How far can Amazon go? It has upended industries and changed the way the world shops. But it should beware of abusing its power
Posted in: Miscellaneous at 22/06/2014 17:55
When Jeff Bezos left his job in finance and moved to Seattle 20 years ago to start a new firm, he rented a house with a garage, as that was where the likes of Apple and HP had been born. Although he started selling books, he called the firm Amazon because a giant river reflected the scale of his ambitions. This week the world's leading e-commerce company unveiled its first smartphone, which Amazon treats less as a communication device than an ingenious shopping platform and a way of gathering data about people in order to make even more accurate product recommendations.
The smartphone is typical of Amazon. There is the remorseless expansion: if you can deliver books and washing machines, why not a phone? There is the ability to switch between the real world of atoms and the digital world of bits: Amazon has one of the world's most impressive physical distribution systems, even as it has branched out into cloud computing, e-books, video streaming and music downloads. There is the drive for market share over immediate profits. And there is the slightly creepy feeling that Amazon knows too much about its users already. So far its insatiable appetite has helped consumers; but as it grows in size and power the danger is that it will go too far.
Relentless.com: At 20 Amazon is bulking up. It is not -- yet -- slowing down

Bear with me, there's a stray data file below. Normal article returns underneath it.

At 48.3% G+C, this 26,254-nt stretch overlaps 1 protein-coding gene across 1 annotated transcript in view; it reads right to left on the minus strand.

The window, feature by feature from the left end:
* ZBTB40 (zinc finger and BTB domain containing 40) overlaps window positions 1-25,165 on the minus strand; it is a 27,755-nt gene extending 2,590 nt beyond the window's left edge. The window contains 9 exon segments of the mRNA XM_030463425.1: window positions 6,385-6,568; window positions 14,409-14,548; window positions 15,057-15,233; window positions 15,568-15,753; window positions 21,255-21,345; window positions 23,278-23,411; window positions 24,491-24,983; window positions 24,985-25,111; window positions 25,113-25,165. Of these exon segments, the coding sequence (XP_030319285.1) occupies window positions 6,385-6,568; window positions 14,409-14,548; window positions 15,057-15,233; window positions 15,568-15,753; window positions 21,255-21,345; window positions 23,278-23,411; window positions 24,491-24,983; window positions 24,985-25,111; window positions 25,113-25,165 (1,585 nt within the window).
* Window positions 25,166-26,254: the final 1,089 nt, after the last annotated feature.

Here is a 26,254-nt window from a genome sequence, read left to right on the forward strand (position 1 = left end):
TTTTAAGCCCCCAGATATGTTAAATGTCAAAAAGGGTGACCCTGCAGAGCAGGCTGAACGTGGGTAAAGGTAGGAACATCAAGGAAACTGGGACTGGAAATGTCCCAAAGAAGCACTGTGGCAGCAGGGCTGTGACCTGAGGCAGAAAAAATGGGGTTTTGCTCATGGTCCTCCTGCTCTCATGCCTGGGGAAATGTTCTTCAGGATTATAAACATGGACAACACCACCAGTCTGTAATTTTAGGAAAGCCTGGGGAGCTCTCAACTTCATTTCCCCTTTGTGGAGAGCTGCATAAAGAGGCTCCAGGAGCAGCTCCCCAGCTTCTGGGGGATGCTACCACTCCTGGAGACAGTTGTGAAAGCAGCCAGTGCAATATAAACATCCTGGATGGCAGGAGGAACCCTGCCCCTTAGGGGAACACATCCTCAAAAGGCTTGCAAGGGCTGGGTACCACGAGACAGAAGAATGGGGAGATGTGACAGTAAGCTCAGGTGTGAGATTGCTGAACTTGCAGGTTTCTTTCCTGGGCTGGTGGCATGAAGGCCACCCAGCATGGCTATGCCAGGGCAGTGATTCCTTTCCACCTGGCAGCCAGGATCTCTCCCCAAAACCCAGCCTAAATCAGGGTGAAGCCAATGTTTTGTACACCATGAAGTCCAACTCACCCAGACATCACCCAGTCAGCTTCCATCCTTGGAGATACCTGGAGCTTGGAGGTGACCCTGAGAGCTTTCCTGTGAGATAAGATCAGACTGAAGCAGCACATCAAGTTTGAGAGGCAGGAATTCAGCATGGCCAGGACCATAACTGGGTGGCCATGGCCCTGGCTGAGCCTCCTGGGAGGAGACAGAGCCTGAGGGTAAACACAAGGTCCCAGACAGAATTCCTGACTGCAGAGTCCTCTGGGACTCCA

High-tech creation myths are expected to start with a garage. Amazon, impatient with ordinary from the outset, began with a road trip. In the summer of 1994 Jeff Bezos quit his job on Wall Street, flew to Fort Worth, Texas, with his wife MacKenzie and hired a car. While MacKenzie drove them towards the Pacific Northwest, Jeff sketched out a plan to set up a catalogue retailing business that would exploit the infant internet. The garage came later, in a suburb of Seattle, where he set up an office furnished with desks made from wooden doors. About a year later, Amazon sold its first book.
The world saw a website selling books and assumed that Amazon was, and always would be, an online bookshop. Mr Bezos, though, had bigger plans. Books were a good way into online retailing: once people learned to buy books online they would buy more and more other stuff, too. The website would be able to capture much more data about what they looked at and thus might want than any normal shop; if they reviewed things, that would enrich the experience for other shoppers. He saw a virtuous circle whereby low prices pulled in customers and merchants, which boosted volumes, which led to ever lower prices -- a "flywheel" that would generate growth for as long as the company put the interests of the customers first. Early on, Mr Bezos registered "relentless.com" as a possible name; if it was a little lacking in touchy-feeliness, it captured the ambition nicely.